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Killacky: Cher's New World

(Host) Recently, commentator John Killacky, executive director of the Flynn Center for the Performing Arts, has been reflecting upon a pop icon's longevity and relevance in a career that has - so far - spanned six decades.

(Killacky) Fifty years ago an overly mascaraed teenybopper waif was a backup singer for Phil Spector studio sessions with boyfriend Sonny Bono. In 1965 the duo had their own number one hit, I Got You Babe. Since then, Cher has persevered with talent and forthrightness: living life on her terms, morphing herself unabashedly in public, while tantalizing us with her bad boy romances, tattooed bodyparts, fashion faux pas, and plastic surgeries.

Pop careers usually last only a few years. Not so with Cher. Every time the zeitgeist passed her by, she reinvented herself and came back stronger -collagened lips, tri-color wigs, air brushed photos, and all. Hippie folk rocker, television comedian, Vegas shtick, award winning actress, and infomercial queen, she kept singing in every incarnation. She's the only artist to score a No. 1 single on the Billboard charts in each of the last six decades with her story songs, pop ditties, love duets, power ballads, and disco hits.

With Cher we were always guaranteed spectacle: over-the-top fabulous bejeweled Bob Mackie costumes, bugle beads for miles, Goth headpieces, sparkly fishnets, and mink capes. And those of us who saw it, will never forget the infamous X-rated underwear as she skipped around on a navy battleship while singing If I Could Turn Back Time?

In the late 90s, the Lazarus of pop returned once more with the techno-smash Believe. There should have been something ridiculous about a middle-aged superstar playing the role of a love sick, love lost, love starved club diva. Instead, she made herself matter to yet another new generation of music fans, as she trip-hopped her way through this surprising delight. Believe became her best selling song.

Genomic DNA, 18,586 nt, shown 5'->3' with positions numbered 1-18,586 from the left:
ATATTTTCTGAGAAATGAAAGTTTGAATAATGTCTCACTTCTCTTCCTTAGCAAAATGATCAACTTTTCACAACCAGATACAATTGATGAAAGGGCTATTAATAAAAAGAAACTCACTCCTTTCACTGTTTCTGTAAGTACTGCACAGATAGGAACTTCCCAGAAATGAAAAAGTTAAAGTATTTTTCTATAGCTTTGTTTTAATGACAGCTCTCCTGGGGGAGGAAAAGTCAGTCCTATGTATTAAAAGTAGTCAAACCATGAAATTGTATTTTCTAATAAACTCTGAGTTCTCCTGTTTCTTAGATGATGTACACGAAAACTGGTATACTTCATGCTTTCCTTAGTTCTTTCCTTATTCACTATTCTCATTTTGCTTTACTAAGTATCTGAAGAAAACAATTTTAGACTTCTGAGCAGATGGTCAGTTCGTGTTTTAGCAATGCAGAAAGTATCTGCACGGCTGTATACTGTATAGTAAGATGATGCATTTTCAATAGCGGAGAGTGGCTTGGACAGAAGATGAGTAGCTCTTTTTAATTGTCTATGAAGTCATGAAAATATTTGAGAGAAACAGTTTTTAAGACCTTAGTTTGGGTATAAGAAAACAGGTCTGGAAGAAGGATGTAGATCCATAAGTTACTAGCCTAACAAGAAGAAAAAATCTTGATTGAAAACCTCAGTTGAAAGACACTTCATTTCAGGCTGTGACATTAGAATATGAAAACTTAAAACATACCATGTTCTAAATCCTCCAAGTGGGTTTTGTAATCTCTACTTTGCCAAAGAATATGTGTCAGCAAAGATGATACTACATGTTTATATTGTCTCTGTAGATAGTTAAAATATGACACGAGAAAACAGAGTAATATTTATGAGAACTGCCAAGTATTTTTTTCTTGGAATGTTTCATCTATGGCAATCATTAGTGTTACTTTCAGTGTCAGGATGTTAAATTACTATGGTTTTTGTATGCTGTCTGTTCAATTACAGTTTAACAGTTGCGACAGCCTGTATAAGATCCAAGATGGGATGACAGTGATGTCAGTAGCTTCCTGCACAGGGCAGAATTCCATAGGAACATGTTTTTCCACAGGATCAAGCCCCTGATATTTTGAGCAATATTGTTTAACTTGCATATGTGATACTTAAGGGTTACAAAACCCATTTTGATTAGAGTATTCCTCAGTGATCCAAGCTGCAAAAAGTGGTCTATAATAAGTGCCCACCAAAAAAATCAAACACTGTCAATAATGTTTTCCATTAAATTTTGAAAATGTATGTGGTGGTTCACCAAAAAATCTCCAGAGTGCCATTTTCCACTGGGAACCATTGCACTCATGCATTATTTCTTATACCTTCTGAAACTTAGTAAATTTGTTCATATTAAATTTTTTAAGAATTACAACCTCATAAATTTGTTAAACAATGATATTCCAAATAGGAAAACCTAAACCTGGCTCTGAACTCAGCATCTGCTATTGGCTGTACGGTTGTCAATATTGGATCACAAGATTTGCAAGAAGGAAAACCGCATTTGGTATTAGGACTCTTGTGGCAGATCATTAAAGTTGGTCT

Well, pop culture's uber-goddess is at it again. Our priestess of glam is getting ready to release her first new album in twelve years. The lead single is just out. Woman's World is a massive uplifting anthem, so full of resurgent hooks I can't get it out of my head. Verses and choruses cascade and are synthesized together resulting in a feel good glissando of empowerment and joy. Other enticing cuts promised on the new CD include a divalicious duet with the mega-star of the moment Lady Gaga and two songs written by Pink.

I'm too old to be on the dance floor much these days, but I'm once again thrilled by Cher, emboldened by her dogged determination. Now 66 years old, with yet another comeback hit, she's going on the road next year. While she probably won't tour in our Green Mountain State, Boston, Montreal, and New York will be close enough for me.

John Killacky is the executive director of Flynn Center for the Performing Arts in Burlington.
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